Trimer phosphoramidites1-4 have proven to be extremely valuable because they allow codon-based mutagenesis, which circumvents the common problems of codon-bias, frame-shift mutations, and the introduction of nonsense or stop codons.5 This is accomplished by introducing a mixture of all 20 amino acid codons (or subset thereof) at any location within the sequenced to be mutated. This leads to the production of clonal libraries of exceptional diversity with order-of-magnitude increases in amino acid sequence variance while either maintaining a uniform amino acid distribution6 or one that is biased toward a desired set of amino acids.7
However, difficulties arise when trying to introduce mutations in multiple distal regions of a gene simultaneously. The synthesis of long oligonucleotides is required, which inevitably leads to lower sequence fidelity due to deletion mutants, depurination events and, to a lesser extent, mutations arising from deamination of cytidine, for example.
An elegant solution to this problem is the use of Antisense Trimer Phosphoramidites. These trimers are the reverse complement of the cannonical 'sense' codons. When these antisense codons are put into the noncoding strand of a template DNA and amplified by PCR, they will code for the sense codon in the opposite strand of DNA. This allows the powerful technique of PCR Assembly8 to generate not only kilobase-sized genes from short 50mer oligonucleotides, but to simultaneously mutate multiple distal regions of that gene, as shown in Figure 1.
The sense and their corresponding antisense codons are listed in Table 1. Conveniently, many of our existing sense trimers can act as antisense codons. For example, AAC, which codes for asparagine, has the anticodon GTT, which is the sense codon for valine. However, some of the existing trimers, while they can act as an antisense codon, are not good choices for use. For example, TGG, which codes for tryptophan, could be used as an antisense codon for proline because CCA is one of proline's synonymous codons. However, CCA has a relatively low Codon Adaptation Index (CAI) value9 in E. coli, which could limit protein expression in that commonly used organism. For this reason, the anticodon CGG was chosen for optimal expression in E. coli, as were the other new antisense codons shown in bold in Table 1.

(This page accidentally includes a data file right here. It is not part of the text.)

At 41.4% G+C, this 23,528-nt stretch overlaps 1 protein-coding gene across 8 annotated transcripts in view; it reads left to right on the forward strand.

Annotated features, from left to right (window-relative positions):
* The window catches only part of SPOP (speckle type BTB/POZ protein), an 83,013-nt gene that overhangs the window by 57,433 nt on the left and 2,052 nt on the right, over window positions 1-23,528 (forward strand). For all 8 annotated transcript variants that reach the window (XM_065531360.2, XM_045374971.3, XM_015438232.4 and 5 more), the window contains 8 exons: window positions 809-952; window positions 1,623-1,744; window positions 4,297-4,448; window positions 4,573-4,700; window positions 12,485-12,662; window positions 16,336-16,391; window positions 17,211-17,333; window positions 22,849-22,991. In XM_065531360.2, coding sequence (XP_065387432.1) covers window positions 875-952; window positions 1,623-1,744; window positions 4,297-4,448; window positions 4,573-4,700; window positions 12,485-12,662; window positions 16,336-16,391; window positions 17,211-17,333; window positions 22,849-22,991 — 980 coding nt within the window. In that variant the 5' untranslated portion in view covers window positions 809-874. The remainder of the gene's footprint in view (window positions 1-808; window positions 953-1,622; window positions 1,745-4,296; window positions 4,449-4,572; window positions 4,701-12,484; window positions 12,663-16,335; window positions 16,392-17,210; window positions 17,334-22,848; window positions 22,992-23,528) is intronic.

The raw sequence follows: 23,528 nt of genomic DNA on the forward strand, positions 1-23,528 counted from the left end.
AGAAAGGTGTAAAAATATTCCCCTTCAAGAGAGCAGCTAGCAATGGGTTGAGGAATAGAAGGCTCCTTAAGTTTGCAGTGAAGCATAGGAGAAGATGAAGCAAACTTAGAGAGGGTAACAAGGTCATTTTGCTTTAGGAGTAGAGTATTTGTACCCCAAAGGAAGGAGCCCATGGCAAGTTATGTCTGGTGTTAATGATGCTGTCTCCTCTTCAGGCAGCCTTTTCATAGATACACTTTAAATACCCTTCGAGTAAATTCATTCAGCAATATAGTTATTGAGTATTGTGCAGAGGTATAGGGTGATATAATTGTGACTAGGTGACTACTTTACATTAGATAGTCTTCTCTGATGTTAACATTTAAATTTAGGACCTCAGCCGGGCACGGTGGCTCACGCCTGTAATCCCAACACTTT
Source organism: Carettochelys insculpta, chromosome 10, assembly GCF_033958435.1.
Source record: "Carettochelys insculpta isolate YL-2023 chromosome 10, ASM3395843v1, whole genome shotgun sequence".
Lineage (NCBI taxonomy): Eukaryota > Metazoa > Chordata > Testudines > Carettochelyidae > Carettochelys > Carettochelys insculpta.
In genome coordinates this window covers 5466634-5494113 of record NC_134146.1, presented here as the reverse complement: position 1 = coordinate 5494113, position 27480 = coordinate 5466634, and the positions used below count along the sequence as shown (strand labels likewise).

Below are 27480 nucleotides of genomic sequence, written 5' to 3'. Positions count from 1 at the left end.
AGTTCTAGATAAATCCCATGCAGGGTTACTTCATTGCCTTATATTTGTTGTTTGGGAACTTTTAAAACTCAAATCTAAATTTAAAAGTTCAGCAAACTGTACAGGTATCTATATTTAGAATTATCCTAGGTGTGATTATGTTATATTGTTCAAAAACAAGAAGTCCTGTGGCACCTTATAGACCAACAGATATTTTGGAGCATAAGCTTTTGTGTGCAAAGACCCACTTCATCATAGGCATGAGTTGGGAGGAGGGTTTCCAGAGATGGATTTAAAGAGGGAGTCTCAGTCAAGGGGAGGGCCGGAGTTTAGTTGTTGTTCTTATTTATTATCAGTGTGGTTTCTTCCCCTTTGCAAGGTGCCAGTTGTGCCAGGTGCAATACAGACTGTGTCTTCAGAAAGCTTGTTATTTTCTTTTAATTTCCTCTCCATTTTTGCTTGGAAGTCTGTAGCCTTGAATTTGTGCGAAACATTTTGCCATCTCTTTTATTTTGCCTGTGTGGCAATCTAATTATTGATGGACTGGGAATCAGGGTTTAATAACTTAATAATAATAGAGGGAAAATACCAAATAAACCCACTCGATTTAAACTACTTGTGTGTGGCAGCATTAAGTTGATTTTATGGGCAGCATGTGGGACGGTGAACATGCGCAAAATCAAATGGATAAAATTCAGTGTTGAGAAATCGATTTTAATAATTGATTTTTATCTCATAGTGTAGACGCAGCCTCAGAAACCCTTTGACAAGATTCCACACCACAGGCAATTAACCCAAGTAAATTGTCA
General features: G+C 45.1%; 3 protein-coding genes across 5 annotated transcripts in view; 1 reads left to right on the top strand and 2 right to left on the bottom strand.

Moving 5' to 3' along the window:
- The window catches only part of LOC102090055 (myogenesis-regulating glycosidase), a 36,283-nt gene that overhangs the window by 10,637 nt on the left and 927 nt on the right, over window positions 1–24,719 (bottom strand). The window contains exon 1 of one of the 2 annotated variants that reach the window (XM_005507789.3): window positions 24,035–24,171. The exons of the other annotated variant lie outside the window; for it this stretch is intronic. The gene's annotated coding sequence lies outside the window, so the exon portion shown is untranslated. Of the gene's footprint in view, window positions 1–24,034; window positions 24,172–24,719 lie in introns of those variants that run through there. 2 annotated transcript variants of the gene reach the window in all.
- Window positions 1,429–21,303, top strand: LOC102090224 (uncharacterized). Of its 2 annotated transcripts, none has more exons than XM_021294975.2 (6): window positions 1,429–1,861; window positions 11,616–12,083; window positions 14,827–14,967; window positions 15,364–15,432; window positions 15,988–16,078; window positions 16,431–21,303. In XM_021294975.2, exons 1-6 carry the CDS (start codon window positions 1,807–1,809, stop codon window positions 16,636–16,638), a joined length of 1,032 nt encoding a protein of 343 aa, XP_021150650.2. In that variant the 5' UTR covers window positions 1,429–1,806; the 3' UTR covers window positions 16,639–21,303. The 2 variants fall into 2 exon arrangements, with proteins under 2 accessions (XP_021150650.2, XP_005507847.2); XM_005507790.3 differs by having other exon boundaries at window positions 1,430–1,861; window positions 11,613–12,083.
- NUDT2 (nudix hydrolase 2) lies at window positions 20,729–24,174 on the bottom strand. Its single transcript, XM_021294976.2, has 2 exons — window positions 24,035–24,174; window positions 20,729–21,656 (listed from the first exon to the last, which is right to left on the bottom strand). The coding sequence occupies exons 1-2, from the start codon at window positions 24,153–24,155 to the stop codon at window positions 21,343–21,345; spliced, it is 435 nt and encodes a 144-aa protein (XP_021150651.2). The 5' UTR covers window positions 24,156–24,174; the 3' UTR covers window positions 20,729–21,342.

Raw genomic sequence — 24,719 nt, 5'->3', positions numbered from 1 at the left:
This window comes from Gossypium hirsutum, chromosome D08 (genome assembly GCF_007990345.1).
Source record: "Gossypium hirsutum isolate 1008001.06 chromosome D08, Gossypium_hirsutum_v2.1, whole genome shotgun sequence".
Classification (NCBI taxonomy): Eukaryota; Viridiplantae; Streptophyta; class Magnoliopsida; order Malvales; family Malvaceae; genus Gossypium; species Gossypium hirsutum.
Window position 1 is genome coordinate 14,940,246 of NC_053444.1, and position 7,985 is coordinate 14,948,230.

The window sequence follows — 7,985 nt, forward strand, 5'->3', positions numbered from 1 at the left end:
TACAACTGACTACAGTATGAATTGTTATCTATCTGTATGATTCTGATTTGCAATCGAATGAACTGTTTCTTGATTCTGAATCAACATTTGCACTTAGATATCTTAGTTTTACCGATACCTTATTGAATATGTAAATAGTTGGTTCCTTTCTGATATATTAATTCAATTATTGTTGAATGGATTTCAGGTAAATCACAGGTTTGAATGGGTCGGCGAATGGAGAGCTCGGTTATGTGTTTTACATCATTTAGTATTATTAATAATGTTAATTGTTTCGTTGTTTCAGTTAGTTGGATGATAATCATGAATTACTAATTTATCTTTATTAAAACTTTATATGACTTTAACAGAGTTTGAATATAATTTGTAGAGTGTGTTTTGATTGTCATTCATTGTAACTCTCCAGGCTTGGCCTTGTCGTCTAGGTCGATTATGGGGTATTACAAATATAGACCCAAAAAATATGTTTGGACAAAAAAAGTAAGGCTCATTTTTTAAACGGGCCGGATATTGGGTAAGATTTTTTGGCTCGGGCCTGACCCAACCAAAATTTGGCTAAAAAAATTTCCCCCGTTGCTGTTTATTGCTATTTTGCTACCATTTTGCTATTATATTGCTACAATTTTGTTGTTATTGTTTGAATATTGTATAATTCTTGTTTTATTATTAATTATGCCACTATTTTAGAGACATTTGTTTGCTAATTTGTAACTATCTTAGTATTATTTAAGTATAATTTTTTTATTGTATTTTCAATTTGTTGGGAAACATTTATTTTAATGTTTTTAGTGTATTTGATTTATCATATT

Included in Table 1 are the reaction factors (RFs) for each of the sense and antisense trimers. The reaction factor is critical since the trimers will likely be mixed and they exhibit different rates of reaction when coupling during oligonucleotide synthesis. An example where the RF is used to compensate for differing rates of coupling follows. The RF for AAC is 1.0 and for TAC is 1.6. Therefore, 1.6 equivalents of TAC are needed for every 1.0 equivalent of AAC for equal coupling rates. So to obtain 25 umoles of trimer mix that yields, on average, a 1:1 ratio of AAC/TAC at the mutation site, 9.6 umoles of AAC would be added to 15.4 umoles of TAC.
All of the trimers are available individually so the researchers can prepare custom trimer mixes. Two pre-made catalog trimer mixes are available: 13-1991-xx, for incorporating all 20 amino acid codons equally into a sequence and 13-1992-xx, for incorporating 19 amino acid codons (-Cys). For a custom trimer mix of a particular subset of codons or a trimer mix that represents a set of trimers that is biased toward a particular codon or codons, please contact [email protected] for a quotation and projected delivery date.
There is a concern that the sequence of the trimers has to be verified. For example, CAT coding for histidine, has to be differentiated from TAC, coding for tyrosine. These two trimers have virtually identical lipophilicity and their identity cannot be clearly confirmed by HPLC. This problem has been solved4 using HPLC electrospray mass spectrometric analysis of the trimers, which provides data confirming molecular weight and sequence.
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